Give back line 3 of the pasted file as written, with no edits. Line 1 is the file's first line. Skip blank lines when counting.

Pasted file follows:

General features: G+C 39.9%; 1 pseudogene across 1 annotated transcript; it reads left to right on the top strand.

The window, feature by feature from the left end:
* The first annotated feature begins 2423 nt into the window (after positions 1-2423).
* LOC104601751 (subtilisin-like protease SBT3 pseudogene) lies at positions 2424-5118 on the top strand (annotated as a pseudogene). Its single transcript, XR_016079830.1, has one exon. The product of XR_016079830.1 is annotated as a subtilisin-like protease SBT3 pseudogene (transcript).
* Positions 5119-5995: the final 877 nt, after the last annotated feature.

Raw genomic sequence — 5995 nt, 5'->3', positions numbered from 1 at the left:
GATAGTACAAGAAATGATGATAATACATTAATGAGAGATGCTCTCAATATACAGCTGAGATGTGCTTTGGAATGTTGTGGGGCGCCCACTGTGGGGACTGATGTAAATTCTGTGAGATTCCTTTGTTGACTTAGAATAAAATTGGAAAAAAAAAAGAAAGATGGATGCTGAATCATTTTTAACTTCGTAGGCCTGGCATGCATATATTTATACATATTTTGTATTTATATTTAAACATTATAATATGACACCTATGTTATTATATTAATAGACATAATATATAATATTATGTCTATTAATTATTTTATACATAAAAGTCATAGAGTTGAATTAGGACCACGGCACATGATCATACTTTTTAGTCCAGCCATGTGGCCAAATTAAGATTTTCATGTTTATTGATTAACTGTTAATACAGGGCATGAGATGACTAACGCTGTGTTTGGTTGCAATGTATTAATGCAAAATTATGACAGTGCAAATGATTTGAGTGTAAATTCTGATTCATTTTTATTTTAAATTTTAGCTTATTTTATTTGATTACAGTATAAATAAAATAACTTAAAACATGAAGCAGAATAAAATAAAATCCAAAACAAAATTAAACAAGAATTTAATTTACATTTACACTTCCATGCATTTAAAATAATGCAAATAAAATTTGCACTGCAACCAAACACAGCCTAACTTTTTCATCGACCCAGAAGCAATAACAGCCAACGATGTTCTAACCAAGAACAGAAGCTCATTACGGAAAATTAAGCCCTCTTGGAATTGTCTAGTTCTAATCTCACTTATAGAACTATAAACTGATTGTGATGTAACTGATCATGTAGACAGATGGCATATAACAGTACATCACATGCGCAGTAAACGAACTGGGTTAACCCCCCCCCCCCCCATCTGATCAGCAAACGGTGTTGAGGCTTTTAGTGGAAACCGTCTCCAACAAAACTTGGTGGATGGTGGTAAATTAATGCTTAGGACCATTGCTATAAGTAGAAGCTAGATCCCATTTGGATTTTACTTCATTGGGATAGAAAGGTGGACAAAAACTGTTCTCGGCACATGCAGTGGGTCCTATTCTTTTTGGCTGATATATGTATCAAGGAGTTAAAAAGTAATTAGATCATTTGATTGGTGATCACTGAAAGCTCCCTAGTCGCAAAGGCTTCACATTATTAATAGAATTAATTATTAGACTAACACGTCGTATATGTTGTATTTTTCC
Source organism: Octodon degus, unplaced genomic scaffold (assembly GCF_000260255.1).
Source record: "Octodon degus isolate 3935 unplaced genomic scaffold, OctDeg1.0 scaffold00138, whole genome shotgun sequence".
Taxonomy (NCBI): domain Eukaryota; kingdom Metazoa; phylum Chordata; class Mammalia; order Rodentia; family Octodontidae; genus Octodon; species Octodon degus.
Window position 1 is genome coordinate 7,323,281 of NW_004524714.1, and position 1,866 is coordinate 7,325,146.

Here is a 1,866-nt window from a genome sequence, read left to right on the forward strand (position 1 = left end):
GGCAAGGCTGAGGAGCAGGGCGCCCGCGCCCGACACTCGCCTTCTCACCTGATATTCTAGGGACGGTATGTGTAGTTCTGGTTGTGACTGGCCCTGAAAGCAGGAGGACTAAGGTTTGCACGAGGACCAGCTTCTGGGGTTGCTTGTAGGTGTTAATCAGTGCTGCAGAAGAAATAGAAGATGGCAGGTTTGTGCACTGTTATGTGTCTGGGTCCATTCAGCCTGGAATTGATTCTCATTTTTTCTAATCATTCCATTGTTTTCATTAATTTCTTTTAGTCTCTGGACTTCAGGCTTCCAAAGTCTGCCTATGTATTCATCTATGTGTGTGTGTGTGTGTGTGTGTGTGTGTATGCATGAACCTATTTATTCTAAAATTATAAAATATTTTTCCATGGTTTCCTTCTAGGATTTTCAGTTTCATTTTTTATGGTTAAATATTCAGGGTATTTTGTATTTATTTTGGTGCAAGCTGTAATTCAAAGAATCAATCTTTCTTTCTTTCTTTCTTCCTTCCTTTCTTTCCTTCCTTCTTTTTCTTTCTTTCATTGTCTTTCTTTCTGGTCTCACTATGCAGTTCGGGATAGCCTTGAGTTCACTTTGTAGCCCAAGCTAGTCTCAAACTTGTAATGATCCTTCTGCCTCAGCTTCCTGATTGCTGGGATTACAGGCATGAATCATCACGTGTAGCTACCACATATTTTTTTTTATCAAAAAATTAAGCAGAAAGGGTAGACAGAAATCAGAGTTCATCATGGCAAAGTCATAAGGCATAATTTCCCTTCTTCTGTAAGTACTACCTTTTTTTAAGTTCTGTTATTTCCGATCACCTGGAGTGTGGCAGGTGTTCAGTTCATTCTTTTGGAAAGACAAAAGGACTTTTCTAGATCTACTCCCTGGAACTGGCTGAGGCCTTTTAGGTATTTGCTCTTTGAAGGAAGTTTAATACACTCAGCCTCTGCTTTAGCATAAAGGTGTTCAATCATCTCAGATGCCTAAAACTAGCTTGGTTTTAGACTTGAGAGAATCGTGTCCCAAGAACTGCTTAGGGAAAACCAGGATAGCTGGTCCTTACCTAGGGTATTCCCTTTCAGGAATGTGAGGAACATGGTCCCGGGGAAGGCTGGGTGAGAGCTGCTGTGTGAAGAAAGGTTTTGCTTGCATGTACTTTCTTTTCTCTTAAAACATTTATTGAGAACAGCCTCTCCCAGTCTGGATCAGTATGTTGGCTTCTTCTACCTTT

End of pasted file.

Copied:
* The first annotated feature begins 2423 nt into the window (after positions 1-2423).